Local Artist Jerelyn Hanrahan Opens Exhibit At Oyster Bay-East Norwich Public Library

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Jerelyn Hanrahan in front of the Oyster Bay-East Norwich Public Library, where she is showing some of her latest, Oyster Bay-inspired work. (Photo by Jennifer Corr)

Jerelyn Hanrahan has lived quite an exciting life, but Oyster Bay has always called her back home.
“I grew up here and I kind of left with two feet on the gas at 17,” Hanrahan said on a rainy day in front of the closed Oyster Bay-East Norwich Public Library, where she was showing her latest exhibit “Paintings of Oyster Bay.” “I kept going to Europe. I didn’t quite know what I wanted to do. I was a dance major. I was on the basketball team. Then I went to Europe again… and I said I’m going to be an artist.”
And art has surely treated Hanrahan well. Her career began with a Bachelor of Arts degree from the University of Maryland.
After graduation, she moved back to Europe, living in Zurich, Switzerland, Rome and in Germany for nine years.
“And then we decided to come back,” Hanrahan said, adding that she and her husband had initially moved to the Lower East Side until they made a decision to move back to Oyster Bay to raise their daughter.
“I loved growing up in Oyster Bay,” Hanrahan said. “So we came back out here. And I’ve been here for 20 years. But still active, and it’s a great position because you’re 40 minutes from New York and you’re about [an hour] from the Hamptons.”
She’s traveled extensively throughout India, Asia, Korea, Europe, Cuba and the United States. In 2012 she installed “Graduated Pearls,” a 50-foot public art work exhibited at the Jim Kempner Fine Arts Gallery in Chelsea; In 2011 a 50-foot interactive public sculpture that functioned as a bench made its way to Theodore Roosevelt Memorial Park as part of the New York Foundation for the Arts Fiscal Sponsorship Program; her drawings have been exhibited in the Aargau Kunsthaus in Switzerland, the Venice Pavillion in Venice and Beijing, the Galerie Rohmer Apotheke in Zurich, Switzerland and she also held a solo exhibition at Art Magazine, Rolf Muller in Zurich, to name a few accomplishments.
In 2020, at the height of the pandemic, she opened the exhibit Atelier On Spring Gallery.
“It was totally nuts,” Hanrahan said of her gallery. “I saw this plumbing store that was empty, so I opened it in March 2020, the height of COVID-19. I did it because I felt like the world needed to keep the light on. I did 12 shows in a year, mostly New York artists and my work. It did really well. It paid for itself. It was kind of a miracle.”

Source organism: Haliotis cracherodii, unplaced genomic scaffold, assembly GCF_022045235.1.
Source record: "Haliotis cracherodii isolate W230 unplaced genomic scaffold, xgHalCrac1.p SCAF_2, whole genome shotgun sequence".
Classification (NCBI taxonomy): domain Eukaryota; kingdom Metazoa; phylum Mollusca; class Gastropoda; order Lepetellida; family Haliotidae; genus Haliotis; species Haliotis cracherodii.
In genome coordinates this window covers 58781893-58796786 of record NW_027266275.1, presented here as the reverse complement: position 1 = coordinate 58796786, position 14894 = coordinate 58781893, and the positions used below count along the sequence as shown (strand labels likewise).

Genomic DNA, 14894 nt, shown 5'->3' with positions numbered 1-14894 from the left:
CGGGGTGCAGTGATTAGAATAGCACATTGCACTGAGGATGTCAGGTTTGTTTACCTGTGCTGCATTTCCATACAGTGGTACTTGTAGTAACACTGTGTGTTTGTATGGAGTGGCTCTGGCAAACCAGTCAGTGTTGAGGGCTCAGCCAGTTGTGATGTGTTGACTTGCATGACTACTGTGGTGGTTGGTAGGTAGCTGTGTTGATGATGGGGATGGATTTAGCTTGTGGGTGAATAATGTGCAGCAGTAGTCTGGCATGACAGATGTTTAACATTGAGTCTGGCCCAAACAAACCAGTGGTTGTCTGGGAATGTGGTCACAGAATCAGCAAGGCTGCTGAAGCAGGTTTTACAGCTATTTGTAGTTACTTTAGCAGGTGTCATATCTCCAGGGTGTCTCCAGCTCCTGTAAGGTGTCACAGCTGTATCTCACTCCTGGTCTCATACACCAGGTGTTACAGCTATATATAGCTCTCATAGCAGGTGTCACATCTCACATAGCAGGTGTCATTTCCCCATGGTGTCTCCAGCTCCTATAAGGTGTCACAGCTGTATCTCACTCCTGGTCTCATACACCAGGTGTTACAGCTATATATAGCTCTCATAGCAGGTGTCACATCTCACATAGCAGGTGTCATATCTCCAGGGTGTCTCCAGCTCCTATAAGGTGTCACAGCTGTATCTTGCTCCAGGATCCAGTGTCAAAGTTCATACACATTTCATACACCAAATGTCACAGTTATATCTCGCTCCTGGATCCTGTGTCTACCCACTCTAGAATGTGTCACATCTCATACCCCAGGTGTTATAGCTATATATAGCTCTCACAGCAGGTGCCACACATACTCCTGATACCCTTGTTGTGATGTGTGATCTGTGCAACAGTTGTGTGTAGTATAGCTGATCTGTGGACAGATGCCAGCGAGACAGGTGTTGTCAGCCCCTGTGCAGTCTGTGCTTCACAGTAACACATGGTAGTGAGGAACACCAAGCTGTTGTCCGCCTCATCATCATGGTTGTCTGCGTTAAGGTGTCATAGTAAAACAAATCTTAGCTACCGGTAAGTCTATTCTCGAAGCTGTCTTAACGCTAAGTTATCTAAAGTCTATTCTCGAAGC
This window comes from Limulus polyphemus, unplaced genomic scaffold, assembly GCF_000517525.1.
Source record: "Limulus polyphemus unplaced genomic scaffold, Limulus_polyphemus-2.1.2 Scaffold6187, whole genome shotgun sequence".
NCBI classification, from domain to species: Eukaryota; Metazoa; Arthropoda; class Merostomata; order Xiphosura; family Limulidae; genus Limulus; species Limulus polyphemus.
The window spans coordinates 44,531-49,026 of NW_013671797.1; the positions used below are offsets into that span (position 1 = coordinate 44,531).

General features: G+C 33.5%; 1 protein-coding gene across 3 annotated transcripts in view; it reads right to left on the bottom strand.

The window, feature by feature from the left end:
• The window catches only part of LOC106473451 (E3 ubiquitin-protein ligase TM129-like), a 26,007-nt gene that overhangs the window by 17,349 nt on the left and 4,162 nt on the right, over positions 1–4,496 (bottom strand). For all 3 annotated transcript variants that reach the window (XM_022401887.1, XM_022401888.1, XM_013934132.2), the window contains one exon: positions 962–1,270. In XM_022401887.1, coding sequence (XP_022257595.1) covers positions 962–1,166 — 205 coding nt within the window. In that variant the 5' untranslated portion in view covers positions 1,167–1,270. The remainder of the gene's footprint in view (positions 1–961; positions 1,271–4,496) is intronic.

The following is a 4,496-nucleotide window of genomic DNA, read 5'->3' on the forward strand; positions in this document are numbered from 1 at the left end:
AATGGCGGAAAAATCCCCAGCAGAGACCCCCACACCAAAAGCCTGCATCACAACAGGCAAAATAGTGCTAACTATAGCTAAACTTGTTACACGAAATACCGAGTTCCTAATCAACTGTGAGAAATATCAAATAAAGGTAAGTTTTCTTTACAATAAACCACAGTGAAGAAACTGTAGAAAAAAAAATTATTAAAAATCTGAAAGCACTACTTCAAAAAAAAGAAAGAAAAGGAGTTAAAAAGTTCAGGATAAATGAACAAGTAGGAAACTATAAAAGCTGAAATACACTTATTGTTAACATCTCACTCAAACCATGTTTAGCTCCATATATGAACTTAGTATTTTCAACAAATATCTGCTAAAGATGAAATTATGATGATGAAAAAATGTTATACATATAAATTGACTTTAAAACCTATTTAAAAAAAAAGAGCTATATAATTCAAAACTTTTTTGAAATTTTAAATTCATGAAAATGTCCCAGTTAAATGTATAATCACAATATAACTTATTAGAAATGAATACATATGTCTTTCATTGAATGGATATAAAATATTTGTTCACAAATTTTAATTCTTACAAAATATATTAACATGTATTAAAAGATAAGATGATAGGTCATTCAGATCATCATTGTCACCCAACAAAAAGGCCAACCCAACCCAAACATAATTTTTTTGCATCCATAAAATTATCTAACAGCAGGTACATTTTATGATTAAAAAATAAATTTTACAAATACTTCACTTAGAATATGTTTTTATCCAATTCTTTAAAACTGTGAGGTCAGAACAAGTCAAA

The New York artists who came out for the gallery openings, Hanrahan added, were totally impressed by Oyster Bay because they had never been there before.
Lately, Hanrahan’s work can be found at the Oyster Bay-East Norwich Public Library, featuring Oyster Bay landmarks such as the train station, Raynham Hall, St. Dominic Catholic Church and Oyster Bay High School.

A painting of St. Dominic Catholic Church in Oyster Bay by Jerelyn Hanrahan.
(Photo courtesy Jerelyn Hanrahan)

“This show, the reason why I did it was because when I went to college, my mom was kind of bored so she got a job [at the Oyster Bay-East Norwich Public Library,]” Hanrahan said, referencing her mother Gloria’s love of books. “She went for a surgery and didn’t make it through the surgery. The day before she died, she said do paintings of Oyster Bay. When COVID-19 hit, I thought to myself, I’m going to do this now.”
During that time, Hanrahan said she would go out multiple times a week to do paintings around Oyster Bay.
“I said, let me do a little tribute to her at the library because she worked here,” Hanrahan said.
The paintings, and prints and note cards of the paintings, are for sale. A percentage of the sales will fund the purchase of books for school children. “My cousin has a daughter who teaches fourth grade and she asked me for some support,” Hanrahan said. “I decided that’s where this money will go.”
This show completes a circle, as Hanrahan, who had worked as a page in high school, had her first art show here in 1983, which her mother arranged.
Visit jerelynhanrahan.com to learn more about Hanrahan and her work.

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